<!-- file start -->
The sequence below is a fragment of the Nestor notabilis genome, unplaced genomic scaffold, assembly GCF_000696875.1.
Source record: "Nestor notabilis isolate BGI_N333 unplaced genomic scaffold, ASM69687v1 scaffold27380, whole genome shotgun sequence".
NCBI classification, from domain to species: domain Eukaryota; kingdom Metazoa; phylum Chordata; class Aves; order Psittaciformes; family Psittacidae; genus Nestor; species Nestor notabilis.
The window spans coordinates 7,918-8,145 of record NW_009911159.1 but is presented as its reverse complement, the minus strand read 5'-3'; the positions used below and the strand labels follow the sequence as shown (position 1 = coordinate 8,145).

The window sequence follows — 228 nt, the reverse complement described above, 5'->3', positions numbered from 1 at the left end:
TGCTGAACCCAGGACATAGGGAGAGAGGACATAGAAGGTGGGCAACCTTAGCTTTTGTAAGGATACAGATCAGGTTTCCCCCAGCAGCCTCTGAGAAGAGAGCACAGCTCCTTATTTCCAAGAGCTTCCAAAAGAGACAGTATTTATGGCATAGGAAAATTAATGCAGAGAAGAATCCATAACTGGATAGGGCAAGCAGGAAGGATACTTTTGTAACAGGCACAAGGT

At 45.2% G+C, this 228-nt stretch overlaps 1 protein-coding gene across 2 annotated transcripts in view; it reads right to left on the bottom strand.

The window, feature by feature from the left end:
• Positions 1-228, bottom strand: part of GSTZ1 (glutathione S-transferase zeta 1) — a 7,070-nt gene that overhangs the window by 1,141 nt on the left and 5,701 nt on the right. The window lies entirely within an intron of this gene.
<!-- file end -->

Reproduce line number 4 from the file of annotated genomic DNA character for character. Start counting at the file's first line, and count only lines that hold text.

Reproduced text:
The window spans coordinates 7,918-8,145 of record NW_009911159.1 but is presented as its reverse complement, the minus strand read 5'-3'; the positions used below and the strand labels follow the sequence as shown (position 1 = coordinate 8,145).